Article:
"We felt that there was no justice or freedom. So we decided we had to bring about an uprising that would end single-party rule," said Aung Din, one of the protest leaders, now in exile in the United States. "We called for 'democracy', but none of us knew what it meant at the time," said Aung Naing Oo, another student activist, now in exile in Thailand. "We had to look it up in the dictionary - but we knew we wanted freedom and an end to military repression."
Six weeks after the start of the protests, on Sept 18, the army moved in. Thousands of students and activists were killed. Ohn Gyaw, the foreign minister at the time, in an interview in Yangon a few years after the event, insisted that only four people died - and they were killed in the stampede not by soldiers' guns. Most analysts suggest some 3,000 people died in the military's mopping up operations, while many military officials admit - albeit privately - that at least 6,000 perished. One intelligence officer close to the former intelligence chief, Gen Khin Nyunt, who is now under house arrest, told The National recently that Khin Nyunt's own assessment was that more than 10,000 people were killed. "Many bodies where quietly cremated so that there was no evidence of the massacre," he said.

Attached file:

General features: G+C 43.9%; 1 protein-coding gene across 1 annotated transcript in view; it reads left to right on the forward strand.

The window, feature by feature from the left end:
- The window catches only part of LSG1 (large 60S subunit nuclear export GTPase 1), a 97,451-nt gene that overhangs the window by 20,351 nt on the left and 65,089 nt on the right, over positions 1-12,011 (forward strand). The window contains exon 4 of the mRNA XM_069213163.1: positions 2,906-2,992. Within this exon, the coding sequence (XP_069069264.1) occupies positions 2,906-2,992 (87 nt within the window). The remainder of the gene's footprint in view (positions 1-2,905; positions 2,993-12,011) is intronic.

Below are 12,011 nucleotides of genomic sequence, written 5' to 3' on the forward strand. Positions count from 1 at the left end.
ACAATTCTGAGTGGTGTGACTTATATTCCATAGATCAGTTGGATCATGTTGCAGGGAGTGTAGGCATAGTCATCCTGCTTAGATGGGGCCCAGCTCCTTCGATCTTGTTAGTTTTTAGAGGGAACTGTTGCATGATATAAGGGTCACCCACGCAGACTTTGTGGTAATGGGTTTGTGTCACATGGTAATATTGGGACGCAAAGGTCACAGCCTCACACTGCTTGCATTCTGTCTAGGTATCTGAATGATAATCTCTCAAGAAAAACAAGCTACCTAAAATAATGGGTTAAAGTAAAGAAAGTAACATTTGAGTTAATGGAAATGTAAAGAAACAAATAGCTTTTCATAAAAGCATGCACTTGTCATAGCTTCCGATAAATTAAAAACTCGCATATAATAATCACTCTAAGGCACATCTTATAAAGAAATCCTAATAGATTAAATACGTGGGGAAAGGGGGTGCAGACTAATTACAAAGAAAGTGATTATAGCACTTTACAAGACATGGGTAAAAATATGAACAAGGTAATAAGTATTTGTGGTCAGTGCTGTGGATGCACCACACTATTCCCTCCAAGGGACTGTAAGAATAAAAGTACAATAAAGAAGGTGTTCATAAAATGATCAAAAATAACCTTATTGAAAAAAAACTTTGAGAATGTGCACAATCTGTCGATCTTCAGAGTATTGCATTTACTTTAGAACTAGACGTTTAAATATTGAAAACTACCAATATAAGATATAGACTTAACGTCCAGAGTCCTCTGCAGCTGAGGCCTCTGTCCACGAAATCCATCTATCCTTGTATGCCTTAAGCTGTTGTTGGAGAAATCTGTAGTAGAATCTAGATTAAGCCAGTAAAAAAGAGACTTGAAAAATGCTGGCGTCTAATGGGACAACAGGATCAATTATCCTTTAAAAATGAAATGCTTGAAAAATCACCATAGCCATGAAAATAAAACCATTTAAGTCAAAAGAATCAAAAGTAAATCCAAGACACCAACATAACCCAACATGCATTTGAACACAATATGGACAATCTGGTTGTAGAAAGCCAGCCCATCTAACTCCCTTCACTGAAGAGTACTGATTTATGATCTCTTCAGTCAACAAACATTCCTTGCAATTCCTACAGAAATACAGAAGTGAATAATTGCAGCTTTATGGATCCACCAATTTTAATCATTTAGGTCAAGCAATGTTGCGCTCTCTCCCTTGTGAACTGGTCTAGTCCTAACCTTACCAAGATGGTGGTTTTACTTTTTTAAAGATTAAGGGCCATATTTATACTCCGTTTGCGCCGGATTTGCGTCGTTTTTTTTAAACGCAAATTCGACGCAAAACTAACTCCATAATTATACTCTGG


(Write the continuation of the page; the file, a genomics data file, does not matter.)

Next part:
Since then, there seems to have been very little movement towards genuine political change with many fearing that the country is destined to remain under a military dictatorship for decades to come. "What is certain is that change will only come from within the country," said Aung Zaw, the editor of the independent Myanmar news website and magazine Irrawaddy. "But more than that, I cannot predict."